May 10, 2024


Are the UGC’s new PhD guidelines a good idea?

The University Grants Commission (UGC) is always trying to reform the higher education system in India. Their latest move comes for PhD aspirants. Getting a PhD is a big prospect, and universities look out for candidates with the appropriate academic acumen.

With the UGC’s latest move, if you’re a PhD aspirant with a four-year undergraduate degree, you’ll only need to pass the National Eligibility Test (NET). No more sitting for several college PhD entrance tests. The UGC sees this as a streamlined and easier way for students who wish to pursue their PhDs. Others see this as backwards.


The 2020 National Education Policy (NEP) looked at the existing policy of candidates needing to appear for multiple entrance exams from different universities for PhD admissions. The NEP is always the base when deciding education reforms, and this time is no exception.

This was the previous eligible criteria – anyone with a four-year undergraduate degree with a minimum Cumulative Grade Point Average (CGPA) of 7.5 with a 1 or 2-year semester master’s programme with at least 55% marks in aggregate. This was the previous revision done by the UGC in 2022 to be in line with the NEP.

Universities and colleges would offer 4-year undergraduate degrees with multiple entry and exit options. The UGC wanted to scrap unwanted years of study and encourage students to do research. It’s why the mandatory M.Phil dissertation for admission to PhD programmes was scrapped, and the structure of undergraduate courses was reworked.

Now, the NET comes into the picture. The exam is conducted by the UGC’s National Educational Testing Bureau. It’s to determine eligibility for lectureships and awarding Junior Research Fellowships (JRF). The exams are conducted twice a year, usually in June and December. The criteria to sit for the NET is a Master’s degree or equivalent from a recognised university with at least 55% marks in the relevant subject.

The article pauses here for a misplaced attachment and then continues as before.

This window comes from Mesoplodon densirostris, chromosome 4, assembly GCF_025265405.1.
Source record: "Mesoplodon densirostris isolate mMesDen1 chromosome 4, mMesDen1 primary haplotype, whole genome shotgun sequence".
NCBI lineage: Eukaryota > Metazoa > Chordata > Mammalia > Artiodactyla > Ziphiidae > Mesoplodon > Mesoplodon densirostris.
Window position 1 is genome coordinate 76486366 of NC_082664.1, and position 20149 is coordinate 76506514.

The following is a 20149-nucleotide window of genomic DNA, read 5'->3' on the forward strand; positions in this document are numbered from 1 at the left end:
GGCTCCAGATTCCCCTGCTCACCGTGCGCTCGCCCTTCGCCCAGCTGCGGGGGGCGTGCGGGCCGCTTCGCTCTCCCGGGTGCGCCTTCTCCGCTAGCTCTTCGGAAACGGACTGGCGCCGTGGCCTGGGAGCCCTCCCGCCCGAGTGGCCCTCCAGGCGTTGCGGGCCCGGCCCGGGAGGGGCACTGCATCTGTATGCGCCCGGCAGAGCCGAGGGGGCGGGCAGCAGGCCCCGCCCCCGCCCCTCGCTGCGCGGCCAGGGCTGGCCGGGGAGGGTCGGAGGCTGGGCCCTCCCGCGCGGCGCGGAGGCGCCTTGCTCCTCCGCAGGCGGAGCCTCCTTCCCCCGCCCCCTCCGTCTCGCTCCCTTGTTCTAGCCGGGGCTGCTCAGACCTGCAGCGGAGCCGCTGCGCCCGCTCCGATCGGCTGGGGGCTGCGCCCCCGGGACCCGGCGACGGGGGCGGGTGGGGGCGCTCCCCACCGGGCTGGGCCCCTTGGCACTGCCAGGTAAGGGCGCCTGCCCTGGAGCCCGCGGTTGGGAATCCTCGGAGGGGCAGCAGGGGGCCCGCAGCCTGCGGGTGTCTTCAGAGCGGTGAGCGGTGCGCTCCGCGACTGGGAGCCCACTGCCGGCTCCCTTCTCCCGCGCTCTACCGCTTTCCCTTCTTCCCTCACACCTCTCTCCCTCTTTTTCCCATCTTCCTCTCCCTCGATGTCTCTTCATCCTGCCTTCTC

At a recent UGC meeting, an expert committee recommended using the NET as the criteria for PhD admissions from the 2024-25 academic season. Previously, PhD candidates needed to sit for each university’s entrance exam. UGC NET candidates will now be eligible in three categories – PhD admission with JRF and assistant professor posts, PhD admission without JRF but for assistant professor posts, and only for PhD programmes.

Is the NET alone enough for PhD admissions, or has the UGC got this wrong?

VIEW: It’s a good move

For students, this could come as a relief. Having one single test, i.e. the NET, is a better idea than forcing candidates to prepare and sit for multiple entrance exams from different universities. It’s also in line with the UGC’s revisions for PhD admissions in 2022 going into 2023 – to remove unwanted years of study and stop using M.Phil as eligibility criteria for PhDs.

The NEP 2020 recognised that the higher education system in India didn’t prioritise research, and there was a lack of competitive peer-reviewed research funding across disciplines. It suggested various measures, including infrastructure development and streamlining funding.

From an admissions standpoint, it’s much better to have a single entrance test. For some aspirants, paying multiple exam fees can become expensive. Also, the previous 60% NET score and 40% entrance test score were considered inadequate by many in the academic fraternity. It’s also not a mandatory rule, and universities can choose to follow it.

COUNTERVIEW: A disastrous move

While the UGC might see this as a move to streamline admissions, that might not be the case. The rule won’t guarantee faster admissions. Here’s why – the NET is conducted twice a year, and universities are open for admissions only once and have their own exhaustive process. In that case, would a student want to take the exam twice to improve their NET scores?

The goal should be conceptual and methodological preparedness at the undergraduate level. The first mistake the UGC made was eliminating the M.Phil programmes, and now the need for postgraduate degrees. Given the new criteria, if one qualifies for the NET after a four-year undergraduate degree, they can teach other undergraduate students. Would any university recruit such fresh faces for such a responsibility?

If only an undergraduate degree is deemed sufficient for undertaking PhD research, it could lead to the increased elitisation of higher education. It’s because only those with academic capital would even think of pursuing a four or five-year research programme without adequate mentoring and time to prepare.

Reference Links:

  • NEP 2020: UGC proposes revised norms for PhD admission – Hindustan Times
  • FE Education Explained: How PhD admissions will change from this year – The Financial Express
  • UGC announces validity of NET scores for PhD admissions from this year – India Today
  • Some academics are getting it wrong: New PhD guidelines will make life easier for scholars – The Indian Express
  • By introducing NET scores, UGC makes PhD admissions hassle-free – Education Times
  • Paltry Stipends, No Resources, Rampant Exploitation: Why PhD Scholars Suffer – The Wire
  • Government’s new PhD guidelines will make universities more elite – The Indian Express

What is your opinion on this?
(Only subscribers can participate in polls)

a) The UGC’s new PhD guidelines are a good idea.

b) The UGC’s new PhD guidelines are a bad idea.


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